Erhm…unless. I am pretty sure a Starion is an inferior car compared to a Legend, so maybe it feels more classic as well? Many of the youngtimers are supposedly being sold without reserve too.

 

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7 Responses

  1. Anders Bilidt
    I for one love youngtimers! But granted, I love classics even more!

    Claus, I still remember when you owned your Legend. The thing is, I’ve always admired its elegant roofline and slim roof pillars. Such a coherent and thoroughly clean design…
    At the time you were selling it, I literally had zero cash to spare – otherwise I would have happily bought it.

    Equally, I love some of those BMW’s up for grabs at RM Sotheby’s auction! The Alpina E12, E24 and E28 are just astonishing. If only I could…. Oh, and that applies to the Station as well….

    Hmmmm… which introduces the question: Is the E12 ’81 BMW M535i which I just introduced yesterday in “The Ski Jump” a proper classic yet, or is it a youngtimer? What say our readers?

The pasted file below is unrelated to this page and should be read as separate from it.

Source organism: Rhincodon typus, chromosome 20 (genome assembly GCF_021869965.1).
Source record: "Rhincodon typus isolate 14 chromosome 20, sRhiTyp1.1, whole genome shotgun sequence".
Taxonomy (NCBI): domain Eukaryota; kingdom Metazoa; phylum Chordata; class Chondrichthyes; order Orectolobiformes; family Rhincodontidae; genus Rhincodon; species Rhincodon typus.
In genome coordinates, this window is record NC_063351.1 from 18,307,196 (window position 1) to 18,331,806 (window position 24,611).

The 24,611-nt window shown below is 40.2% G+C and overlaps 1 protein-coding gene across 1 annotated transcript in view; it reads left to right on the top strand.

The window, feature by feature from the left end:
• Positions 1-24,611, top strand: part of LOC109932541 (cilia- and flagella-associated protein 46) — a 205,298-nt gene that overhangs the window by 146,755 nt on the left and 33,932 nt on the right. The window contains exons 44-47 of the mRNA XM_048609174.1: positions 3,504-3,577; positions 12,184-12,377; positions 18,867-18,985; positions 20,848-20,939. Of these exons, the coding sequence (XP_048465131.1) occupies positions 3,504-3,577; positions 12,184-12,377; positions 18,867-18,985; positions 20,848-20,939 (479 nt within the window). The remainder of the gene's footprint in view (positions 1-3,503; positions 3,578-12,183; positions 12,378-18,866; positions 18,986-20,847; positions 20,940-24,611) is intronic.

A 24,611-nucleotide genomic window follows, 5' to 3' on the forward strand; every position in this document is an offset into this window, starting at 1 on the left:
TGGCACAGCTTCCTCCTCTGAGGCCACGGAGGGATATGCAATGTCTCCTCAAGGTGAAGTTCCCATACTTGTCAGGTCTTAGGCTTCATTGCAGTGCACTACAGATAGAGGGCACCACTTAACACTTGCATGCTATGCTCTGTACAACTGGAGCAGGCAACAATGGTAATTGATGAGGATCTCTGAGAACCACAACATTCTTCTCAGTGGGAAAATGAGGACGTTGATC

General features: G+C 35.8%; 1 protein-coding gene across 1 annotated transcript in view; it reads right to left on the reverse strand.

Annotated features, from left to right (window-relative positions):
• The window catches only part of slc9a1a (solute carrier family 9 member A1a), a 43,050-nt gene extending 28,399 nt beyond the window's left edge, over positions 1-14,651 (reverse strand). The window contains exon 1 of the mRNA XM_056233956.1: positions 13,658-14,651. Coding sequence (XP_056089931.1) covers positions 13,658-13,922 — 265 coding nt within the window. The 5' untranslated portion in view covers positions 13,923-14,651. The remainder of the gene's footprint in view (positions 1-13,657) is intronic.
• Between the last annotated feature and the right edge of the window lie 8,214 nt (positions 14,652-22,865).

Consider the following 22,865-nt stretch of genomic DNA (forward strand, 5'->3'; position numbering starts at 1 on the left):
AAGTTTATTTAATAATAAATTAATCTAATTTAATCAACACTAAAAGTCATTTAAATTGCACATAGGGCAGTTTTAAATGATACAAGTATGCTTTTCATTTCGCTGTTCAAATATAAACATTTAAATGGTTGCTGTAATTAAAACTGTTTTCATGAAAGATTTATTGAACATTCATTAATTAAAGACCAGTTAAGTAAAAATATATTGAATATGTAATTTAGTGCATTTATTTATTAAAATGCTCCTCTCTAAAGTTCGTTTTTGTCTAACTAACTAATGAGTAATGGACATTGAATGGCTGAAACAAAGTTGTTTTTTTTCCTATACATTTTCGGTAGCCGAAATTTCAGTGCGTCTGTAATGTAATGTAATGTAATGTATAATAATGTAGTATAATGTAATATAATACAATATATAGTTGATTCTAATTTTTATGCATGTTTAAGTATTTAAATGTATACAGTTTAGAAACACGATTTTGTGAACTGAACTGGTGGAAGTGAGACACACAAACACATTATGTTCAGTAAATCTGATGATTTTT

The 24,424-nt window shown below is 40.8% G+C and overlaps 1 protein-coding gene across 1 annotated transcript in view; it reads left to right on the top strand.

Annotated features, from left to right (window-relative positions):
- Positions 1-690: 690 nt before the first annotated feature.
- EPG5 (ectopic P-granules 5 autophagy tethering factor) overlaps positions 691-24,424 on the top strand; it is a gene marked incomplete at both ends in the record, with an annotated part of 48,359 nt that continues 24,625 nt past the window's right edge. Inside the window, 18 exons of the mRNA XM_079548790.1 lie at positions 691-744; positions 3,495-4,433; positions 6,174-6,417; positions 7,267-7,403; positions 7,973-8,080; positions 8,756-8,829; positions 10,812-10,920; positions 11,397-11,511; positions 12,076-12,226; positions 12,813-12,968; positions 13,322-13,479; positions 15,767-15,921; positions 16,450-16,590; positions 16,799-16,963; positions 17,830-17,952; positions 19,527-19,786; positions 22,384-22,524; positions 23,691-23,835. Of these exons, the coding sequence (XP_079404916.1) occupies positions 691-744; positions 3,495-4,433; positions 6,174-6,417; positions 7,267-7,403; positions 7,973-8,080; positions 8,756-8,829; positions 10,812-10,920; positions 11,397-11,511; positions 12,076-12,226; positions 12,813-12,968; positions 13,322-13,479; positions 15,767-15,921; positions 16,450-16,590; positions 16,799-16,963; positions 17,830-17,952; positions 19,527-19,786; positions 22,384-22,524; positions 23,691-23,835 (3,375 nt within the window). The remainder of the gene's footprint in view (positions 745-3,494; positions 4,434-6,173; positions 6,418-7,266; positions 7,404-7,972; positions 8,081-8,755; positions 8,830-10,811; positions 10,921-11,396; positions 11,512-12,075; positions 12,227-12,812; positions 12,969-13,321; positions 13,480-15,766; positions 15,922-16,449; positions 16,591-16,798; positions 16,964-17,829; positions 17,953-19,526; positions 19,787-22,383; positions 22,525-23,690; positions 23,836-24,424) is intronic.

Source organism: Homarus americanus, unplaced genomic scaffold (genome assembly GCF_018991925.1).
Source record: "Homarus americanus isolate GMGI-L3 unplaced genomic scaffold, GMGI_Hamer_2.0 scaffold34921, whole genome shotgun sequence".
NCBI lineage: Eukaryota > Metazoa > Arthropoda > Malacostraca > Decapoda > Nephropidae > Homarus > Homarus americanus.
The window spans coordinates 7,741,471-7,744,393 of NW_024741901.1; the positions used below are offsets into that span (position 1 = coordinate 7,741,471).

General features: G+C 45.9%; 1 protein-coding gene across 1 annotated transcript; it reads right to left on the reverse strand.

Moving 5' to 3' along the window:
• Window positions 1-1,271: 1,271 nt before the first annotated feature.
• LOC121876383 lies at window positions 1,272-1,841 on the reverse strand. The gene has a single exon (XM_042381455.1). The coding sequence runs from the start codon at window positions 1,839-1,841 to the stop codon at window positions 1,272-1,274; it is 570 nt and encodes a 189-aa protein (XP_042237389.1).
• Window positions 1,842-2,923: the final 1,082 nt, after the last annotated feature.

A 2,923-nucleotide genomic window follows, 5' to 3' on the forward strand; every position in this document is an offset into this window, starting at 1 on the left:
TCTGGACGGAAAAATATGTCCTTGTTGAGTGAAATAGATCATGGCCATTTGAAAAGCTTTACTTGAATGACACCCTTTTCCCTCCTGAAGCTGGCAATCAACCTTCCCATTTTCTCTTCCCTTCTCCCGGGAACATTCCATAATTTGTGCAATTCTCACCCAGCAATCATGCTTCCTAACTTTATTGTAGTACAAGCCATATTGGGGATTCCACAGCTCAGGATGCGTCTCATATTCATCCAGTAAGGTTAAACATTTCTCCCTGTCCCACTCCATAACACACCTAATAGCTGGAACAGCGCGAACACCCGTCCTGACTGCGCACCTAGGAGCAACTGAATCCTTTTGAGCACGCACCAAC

Reply
  2. Tony Wawryk
    Interesting piece. Youngtimers are, obviously, going to be the next classics. Modern Classics magazine in the UK claims to be”bringing you the finest motors from the 1980s, 1990s and 2000s”.
    I guess it depends on where you think the cut-off point is. Here in the UK, a car is deemed a classic (for taxation purposes) by the licensing authorities if it’s 40 years old or more. I’ve read that in other countries, 30 years is when a car is deemed a classic. But where does that time period start – the year the actual car was built, or the year the model range was introduced?

    Looking at some of the cars up for auction, I would have argued that the E24 (1976) and E12 (1972) are already classics; similarly the W107 (1971). Yet the E24 and W107 both remained in production until 1989, just 29 years ago – so does that make later cars youngtimers or classics? I would say classics…

    The BMW 8 series wasn’t introduced until 1990, so presumably a youngtimer, and equally definitely a future classic by any criteria. Great looking car (but give me an E9 any day).
    1st generation Supra – classic. 4th gen – youngtimer.
    Aston Martin Lagonda – 1974 to 1990 – classic, but very ugly.

    I’m also available to discuss how many angels can dance on the head of a pin….

    Reply